Written by Maggie
Mar 02 2021
Calico-plant (Latin name: Alternanthera Bettzickiana) is a perennial herb in the genus Rosetrosperm of Amaranthus family. Because the leaves have a variety of colors, Calico-plant can be used for the arrangement of flower beds, arranged in a variety of patterns.
Calico plant (Alternanthera Bettzickiana) is a perennial herb, 20-50 cm tall; Stems are erect or base prostrate, much-branched, upper four prisms, lower cylindrical, on both sides each has a longitudinal groove, at the top and the section has attached health pubescent. Leaf-blade of Calico-plant is oblong, oblong obovate or spatulate, 1-6 cm long, 0.5-2 cm wide, apically acute or obtuse, convex, base tapered, margin undulate, green or red, or partly green, mixed with red or yellow markings, pubescent when young, glabrescent; Petiole of Calico-plant is 1-4 cm long, slightly pilose. Inflorescences are terminal to axillary, 2-5 fascicular, 5-10 mm long, without peduncles; Bracts and bracteoles of Calico-plant are ovate-lanceolate, 1.5-3 mm long, apex acuminate, glabrous or ridges villous; Perianth segments of calico-plant are ovate-oblong, white, outer 2 segments 3-4 mm long, concave, dorsal lower half densely spreading pubescent, middle 1 shorter, slightly concave or subflattened, sparsely pubescent or glabrous, inner 2 very concave, slightly shorter and narrower, sparsely pubescent or glabrous; Calico-plant has 5 stamens, filaments 1 -- 2 mm long, anthers striate, of which 1 -- 2 are short and sterile; Stamens of calico-plant are banding, middle or apical of anthers as high, apically divided into 3-5 very narrow strips; Ovary of calico-plant is glabrous, style ca. 0.5 mm. Fruit does not develop.
Calico plant (Alternanthera Bettzickiana) likes the sun, but also a little shade tolerance. Calico-plant likes higher temperature, but can not withstand the summer heat, afraid of the cold. There is a frost area for annual cultivation, overwintering mother plant needs 16-18. Calico-plant has strong adaptability to bed soil, the most suitable for loose bed soil. High temperature and high humidity or low temperature and high humidity easily cause seedling of calico-plant rot.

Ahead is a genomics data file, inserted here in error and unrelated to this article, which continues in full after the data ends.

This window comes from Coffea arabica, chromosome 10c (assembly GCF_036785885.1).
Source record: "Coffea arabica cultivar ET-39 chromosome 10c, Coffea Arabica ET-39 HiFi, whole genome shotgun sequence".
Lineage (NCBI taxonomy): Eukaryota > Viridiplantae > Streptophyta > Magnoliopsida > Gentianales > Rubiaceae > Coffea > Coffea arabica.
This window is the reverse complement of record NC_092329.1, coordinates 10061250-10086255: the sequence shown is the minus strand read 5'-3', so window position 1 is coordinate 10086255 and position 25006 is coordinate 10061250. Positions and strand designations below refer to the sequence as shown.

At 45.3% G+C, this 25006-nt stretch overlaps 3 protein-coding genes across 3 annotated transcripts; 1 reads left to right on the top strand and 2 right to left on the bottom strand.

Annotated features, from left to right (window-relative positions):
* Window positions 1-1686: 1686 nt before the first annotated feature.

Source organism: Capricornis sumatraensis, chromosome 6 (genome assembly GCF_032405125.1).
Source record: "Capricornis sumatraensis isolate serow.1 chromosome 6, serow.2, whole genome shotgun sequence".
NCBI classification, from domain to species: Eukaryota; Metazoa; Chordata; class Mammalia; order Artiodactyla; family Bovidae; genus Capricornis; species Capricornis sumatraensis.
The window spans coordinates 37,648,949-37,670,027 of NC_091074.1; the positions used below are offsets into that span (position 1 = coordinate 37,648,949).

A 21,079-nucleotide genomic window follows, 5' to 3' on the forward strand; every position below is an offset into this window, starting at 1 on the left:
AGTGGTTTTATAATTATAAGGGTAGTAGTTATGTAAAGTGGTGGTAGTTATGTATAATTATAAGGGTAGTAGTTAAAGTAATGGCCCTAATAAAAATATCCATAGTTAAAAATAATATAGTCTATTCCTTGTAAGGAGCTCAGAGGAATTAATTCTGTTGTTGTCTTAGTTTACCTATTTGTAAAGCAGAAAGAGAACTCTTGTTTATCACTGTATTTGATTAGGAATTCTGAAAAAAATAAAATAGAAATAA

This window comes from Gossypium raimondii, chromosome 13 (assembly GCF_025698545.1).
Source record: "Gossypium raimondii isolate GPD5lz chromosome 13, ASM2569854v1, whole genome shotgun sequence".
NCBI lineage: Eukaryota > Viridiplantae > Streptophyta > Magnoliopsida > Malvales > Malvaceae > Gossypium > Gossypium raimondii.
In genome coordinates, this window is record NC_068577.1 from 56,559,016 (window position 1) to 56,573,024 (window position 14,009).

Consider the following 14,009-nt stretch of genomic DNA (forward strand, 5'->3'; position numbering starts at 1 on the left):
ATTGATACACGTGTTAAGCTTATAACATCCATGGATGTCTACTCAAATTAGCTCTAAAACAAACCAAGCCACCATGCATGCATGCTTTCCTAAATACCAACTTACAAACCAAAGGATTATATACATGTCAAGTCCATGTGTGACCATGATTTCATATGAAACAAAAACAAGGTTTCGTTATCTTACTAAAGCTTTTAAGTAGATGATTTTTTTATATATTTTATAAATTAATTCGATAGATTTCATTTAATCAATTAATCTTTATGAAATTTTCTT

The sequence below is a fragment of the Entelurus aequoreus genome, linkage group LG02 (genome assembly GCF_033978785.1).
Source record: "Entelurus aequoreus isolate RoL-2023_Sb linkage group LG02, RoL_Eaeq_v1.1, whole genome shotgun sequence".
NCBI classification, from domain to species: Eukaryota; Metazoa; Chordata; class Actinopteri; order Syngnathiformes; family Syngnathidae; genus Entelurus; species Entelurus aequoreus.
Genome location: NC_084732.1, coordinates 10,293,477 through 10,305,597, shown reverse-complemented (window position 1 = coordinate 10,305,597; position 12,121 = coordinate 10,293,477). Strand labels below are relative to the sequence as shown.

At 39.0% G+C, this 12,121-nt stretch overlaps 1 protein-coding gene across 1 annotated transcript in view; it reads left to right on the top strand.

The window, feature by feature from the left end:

Calico plant (Alternanthera Bettzickiana) originally produced in Brazil, now our country a big city cultivation.
The twigs with 2 nodes were picked as cuttings and inserted into sand, perlite or soil at a distance of 3cm. The temperature of the cuttings was 22-25℃. The roots of Calico plant (Alternanthera Bettzickiana) could be taken in 1 week and the plants could be transplanted in 2 weeks. Calico-plant does not produce seeds in the north, and cuttings are easy to take root, so cuttings are used to propagate. Used for arranging Flower beds, usually, every square meter needs to be planted 350 to 500 Calico-plants, so it is necessary to plan in advance, timely cuttings.
Usually use Calico plant (Alternanthera Bettzickiana) layout of patterned flower beds and three-dimensional sculpture flower beds, word composition, etc., with soil planting requirements, can be formed in a few days. Often trim during the calico-plant growing period, inhibit growth, so as not to disturb the design pattern. Drought timely watering, every other month to the leaf spray 2% nitrogen fertilizer once, in order to make the plant grow well, improve the ornamental effect.
Because the leaves of Calico plant (Alternanthera Bettzickiana) have a variety of colors, Calico-plant can be used for the arrangement of flower beds, arranged in a variety of patterns, the whole plant medicine, there are Qingrejiedu, cool blood hemostasis, clear product by stasis effect. Calico- Plant low standing, resistant to pruning. Leaves have red, yellow, green or purple-brown and other types, using the characteristics of resistance to pruning and different colors, often used in Garden patterns, or "welcome to" and other sub-types. Calico-plant also can be used during the festival the potted plant of different color combinations becomes the theme pattern, in order to add the festive atmosphere.
'Yellow Form' Alternanthera is an easy-to-grow, tropical plant with a fast-spreading habit and pointed, chartreuse-yellow leaves. It forms a mat of color from spring’s frost-free date to fall’s first frost. Like others of this genus, it makes a great edging, bedding, or container plant. In formal landscapes, it can be used in a knot garden. It looks great with dark-leaved plants.